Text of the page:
Developments in the field of collective intelligence could juice the General Services Administration's acquisition business, according to new GSA Administrator Martha Johnson.
Martha Johnson could be a game-changer. As the new head of the General Services Administration, Johnson is in position to influence how the government buys billions of dollars worth of technology products and services.
Many agencies acquire IT through GSA’s various governmentwide acquisition contracts, and many also rely on the agency’s on-staff experts to develop and manage those acquisitions.
Many, but by no means all. Speaking at the 2010 FOSE conference last month, Johnson said she needs to find ways to earn the business of agency officials who continue to run their own contracts or who turn to GWACs offered by other agencies.
“This is not about mandates or market changes,” Johnson told the audience. "This is in our hands. If GSA steps up its game, I am confident that GSA’s business will grow.”
In many cases, the challenge is to restore confidence among customers, especially those at the Defense Department, who had drifted away in the mid-2000s when questions arose about the agency’s acquisition practices. GSA largely appears to have overcome those problems, but some customers have not come back.
When President Barack Obama nominated Johnson to be head of GSA in April 2009, the federal IT community breathed a collective sigh of relief. Johnson, who most recently was vice president of culture at Computer Sciences Corp., had served as chief of staff for GSA Administrator David Barram in the 1990s. Many experts saw her as someone who could step in and make an immediate difference.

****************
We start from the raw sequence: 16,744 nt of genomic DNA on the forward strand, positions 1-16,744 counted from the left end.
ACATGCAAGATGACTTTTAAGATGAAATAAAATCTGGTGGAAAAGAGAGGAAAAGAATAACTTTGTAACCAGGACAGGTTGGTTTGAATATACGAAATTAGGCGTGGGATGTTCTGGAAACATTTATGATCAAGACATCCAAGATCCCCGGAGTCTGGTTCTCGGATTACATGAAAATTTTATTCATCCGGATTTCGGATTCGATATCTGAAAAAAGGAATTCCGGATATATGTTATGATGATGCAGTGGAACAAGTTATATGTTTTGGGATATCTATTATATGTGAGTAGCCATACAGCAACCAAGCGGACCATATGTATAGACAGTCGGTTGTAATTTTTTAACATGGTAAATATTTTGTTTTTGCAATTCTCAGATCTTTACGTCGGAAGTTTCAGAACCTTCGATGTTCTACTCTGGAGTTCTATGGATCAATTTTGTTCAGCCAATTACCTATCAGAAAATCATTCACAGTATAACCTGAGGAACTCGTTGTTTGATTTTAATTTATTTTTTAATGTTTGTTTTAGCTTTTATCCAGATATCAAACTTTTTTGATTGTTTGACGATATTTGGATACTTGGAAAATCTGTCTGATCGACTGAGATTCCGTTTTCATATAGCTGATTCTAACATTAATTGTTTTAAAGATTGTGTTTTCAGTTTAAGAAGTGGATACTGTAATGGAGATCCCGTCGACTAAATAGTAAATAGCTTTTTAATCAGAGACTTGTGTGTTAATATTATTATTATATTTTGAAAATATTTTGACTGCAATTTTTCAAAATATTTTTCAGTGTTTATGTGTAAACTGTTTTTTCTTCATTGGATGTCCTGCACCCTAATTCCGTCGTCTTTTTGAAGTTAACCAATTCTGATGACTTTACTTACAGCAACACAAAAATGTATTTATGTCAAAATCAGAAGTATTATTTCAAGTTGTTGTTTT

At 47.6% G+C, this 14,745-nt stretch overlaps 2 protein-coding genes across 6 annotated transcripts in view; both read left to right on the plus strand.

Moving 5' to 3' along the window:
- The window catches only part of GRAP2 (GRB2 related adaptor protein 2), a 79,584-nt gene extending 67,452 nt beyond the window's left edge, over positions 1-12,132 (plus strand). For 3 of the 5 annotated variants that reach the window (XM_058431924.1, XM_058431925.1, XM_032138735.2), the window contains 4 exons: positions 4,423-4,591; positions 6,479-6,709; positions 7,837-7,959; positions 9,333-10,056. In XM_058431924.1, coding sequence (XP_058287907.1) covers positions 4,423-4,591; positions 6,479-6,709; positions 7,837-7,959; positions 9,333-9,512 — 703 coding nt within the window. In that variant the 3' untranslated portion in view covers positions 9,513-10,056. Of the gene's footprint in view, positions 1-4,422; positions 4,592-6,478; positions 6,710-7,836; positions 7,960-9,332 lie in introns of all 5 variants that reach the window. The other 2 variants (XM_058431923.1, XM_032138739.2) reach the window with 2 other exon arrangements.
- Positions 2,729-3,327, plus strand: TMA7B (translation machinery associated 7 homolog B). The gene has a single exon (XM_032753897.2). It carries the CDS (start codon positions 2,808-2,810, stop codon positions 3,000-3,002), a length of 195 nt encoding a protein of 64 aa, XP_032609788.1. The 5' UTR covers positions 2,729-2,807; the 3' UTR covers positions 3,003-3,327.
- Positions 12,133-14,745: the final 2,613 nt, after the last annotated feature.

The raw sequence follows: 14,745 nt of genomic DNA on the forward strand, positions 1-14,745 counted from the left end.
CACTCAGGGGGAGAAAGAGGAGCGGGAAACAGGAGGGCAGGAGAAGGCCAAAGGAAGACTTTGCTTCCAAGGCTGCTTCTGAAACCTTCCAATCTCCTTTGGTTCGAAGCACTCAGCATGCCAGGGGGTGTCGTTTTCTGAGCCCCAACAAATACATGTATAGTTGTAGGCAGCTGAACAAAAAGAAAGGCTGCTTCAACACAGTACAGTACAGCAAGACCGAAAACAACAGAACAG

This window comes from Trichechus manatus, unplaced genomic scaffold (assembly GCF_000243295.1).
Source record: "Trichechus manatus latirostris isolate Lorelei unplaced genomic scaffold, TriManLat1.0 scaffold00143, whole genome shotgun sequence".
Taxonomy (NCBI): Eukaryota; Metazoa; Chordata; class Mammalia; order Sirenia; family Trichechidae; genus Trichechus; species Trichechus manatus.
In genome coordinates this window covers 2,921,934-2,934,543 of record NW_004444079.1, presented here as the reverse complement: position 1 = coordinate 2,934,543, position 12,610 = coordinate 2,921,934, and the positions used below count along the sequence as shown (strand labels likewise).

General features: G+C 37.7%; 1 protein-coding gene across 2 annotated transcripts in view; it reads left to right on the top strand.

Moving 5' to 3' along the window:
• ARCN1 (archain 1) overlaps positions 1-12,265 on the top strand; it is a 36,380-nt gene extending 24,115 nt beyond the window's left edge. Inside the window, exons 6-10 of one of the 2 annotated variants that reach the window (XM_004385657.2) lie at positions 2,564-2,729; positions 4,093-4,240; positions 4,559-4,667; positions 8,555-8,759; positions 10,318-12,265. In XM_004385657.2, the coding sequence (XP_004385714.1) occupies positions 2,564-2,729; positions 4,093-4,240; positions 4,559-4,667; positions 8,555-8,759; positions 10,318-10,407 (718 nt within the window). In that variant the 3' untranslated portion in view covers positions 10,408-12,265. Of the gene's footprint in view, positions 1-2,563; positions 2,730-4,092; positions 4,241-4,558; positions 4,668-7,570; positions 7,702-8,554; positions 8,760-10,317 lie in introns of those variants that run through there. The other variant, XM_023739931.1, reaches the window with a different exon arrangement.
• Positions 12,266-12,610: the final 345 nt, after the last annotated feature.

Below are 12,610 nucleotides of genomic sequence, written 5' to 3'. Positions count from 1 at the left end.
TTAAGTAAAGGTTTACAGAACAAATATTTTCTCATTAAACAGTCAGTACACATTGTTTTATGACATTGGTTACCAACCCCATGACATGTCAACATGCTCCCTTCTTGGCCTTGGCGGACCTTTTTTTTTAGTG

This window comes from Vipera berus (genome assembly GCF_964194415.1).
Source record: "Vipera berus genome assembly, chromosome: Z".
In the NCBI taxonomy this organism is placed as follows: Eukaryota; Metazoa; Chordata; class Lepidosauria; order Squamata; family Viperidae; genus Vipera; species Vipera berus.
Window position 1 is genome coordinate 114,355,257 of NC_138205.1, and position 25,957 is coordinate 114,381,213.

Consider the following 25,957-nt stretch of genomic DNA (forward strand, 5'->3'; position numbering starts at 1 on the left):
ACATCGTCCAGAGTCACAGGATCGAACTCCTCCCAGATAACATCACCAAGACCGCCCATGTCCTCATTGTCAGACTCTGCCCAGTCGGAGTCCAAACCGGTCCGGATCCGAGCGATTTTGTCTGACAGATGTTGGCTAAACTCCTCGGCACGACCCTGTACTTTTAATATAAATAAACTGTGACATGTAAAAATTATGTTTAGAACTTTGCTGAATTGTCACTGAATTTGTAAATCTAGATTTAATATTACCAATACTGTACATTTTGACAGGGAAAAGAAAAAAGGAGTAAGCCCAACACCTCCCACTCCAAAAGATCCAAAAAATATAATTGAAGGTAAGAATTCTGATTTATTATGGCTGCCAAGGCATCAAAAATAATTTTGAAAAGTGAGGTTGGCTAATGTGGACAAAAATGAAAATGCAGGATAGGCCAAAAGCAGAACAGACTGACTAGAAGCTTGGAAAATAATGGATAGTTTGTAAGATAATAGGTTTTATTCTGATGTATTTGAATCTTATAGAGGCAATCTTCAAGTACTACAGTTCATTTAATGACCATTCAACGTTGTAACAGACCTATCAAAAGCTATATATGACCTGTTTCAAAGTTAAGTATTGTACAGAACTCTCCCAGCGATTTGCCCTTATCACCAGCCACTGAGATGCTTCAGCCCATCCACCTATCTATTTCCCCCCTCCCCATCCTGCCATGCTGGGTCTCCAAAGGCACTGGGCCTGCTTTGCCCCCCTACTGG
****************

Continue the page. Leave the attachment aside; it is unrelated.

That proved not to be the case, only because Johnson’s confirmation was held up in the Senate because of a federal building project in Missouri.
But Johnson finally cleared the Senate in February and is now at her desk and ready to make her mark. Although she is still getting her bearings at GSA, Johnson sees some new opportunities to reinvigorate the federal acquisition process — and GSA's own business — not through rules and regulations but through technology.
After delivering her keynote speech at FOSE, Johnson sat down with a group of reporters to discuss her vision.
FCW: What is GSA’s plan for bringing in more business?
Martha Johnson: What is in our hands is the whole notion of upping our performance: Simply cleaning up and performing better for our clients, being more responsive, helping people find what they need more quickly and understanding where they can get the best value for the right price.
FCW: Do you need online tools to know what your customer wants?
Johnson: I think improved acquisition is a combination of things. I think we can improve [through rulemaking], but we have done that over and over again. But we also can ask for good ideas among our customers so that we can be improving on the application of those rules.
I think there is an education process that happens when you are asking people in these sort of BetterBuy online techniques, where you are gathering ideas and getting people to talk about it. There’s an education in there — best practices and improvements you can move on.